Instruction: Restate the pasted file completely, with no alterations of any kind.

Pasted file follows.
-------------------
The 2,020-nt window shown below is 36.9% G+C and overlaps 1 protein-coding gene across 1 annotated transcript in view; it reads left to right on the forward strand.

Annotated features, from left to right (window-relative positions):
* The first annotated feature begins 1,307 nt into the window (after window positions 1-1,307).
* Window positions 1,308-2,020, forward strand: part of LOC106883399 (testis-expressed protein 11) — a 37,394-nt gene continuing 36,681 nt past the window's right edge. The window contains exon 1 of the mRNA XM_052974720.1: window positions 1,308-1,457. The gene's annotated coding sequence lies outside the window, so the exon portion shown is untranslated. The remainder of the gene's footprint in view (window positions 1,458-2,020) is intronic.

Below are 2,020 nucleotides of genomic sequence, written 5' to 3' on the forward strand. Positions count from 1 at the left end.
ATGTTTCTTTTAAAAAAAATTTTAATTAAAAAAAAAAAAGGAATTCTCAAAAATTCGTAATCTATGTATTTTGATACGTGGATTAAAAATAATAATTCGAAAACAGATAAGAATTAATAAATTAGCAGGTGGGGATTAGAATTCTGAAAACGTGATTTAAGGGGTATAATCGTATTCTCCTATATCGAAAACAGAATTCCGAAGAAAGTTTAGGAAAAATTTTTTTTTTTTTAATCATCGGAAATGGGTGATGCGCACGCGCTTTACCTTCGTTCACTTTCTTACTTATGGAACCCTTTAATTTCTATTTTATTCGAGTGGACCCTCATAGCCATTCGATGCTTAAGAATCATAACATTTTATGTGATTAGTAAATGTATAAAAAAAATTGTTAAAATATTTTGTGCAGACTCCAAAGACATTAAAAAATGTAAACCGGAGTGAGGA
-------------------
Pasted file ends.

The 2,020-nt window shown below is 36.9% G+C and overlaps 1 protein-coding gene across 1 annotated transcript in view; it reads left to right on the forward strand.

Annotated features, from left to right (window-relative positions):
* The first annotated feature begins 1,307 nt into the window (after window positions 1-1,307).
* Window positions 1,308-2,020, forward strand: part of LOC106883399 (testis-expressed protein 11) — a 37,394-nt gene continuing 36,681 nt past the window's right edge. The window contains exon 1 of the mRNA XM_052974720.1: window positions 1,308-1,457. The gene's annotated coding sequence lies outside the window, so the exon portion shown is untranslated. The remainder of the gene's footprint in view (window positions 1,458-2,020) is intronic.

Below are 2,020 nucleotides of genomic sequence, written 5' to 3' on the forward strand. Positions count from 1 at the left end.
ATGTTTCTTTTAAAAAAAATTTTAATTAAAAAAAAAAAAGGAATTCTCAAAAATTCGTAATCTATGTATTTTGATACGTGGATTAAAAATAATAATTCGAAAACAGATAAGAATTAATAAATTAGCAGGTGGGGATTAGAATTCTGAAAACGTGATTTAAGGGGTATAATCGTATTCTCCTATATCGAAAACAGAATTCCGAAGAAAGTTTAGGAAAAATTTTTTTTTTTTTAATCATCGGAAATGGGTGATGCGCACGCGCTTTACCTTCGTTCACTTTCTTACTTATGGAACCCTTTAATTTCTATTTTATTCGAGTGGACCCTCATAGCCATTCGATGCTTAAGAATCATAACATTTTATGTGATTAGTAAATGTATAAAAAAAATTGTTAAAATATTTTGTGCAGACTCCAAAGACATTAAAAAATGTAAACCGGAGTGAGGA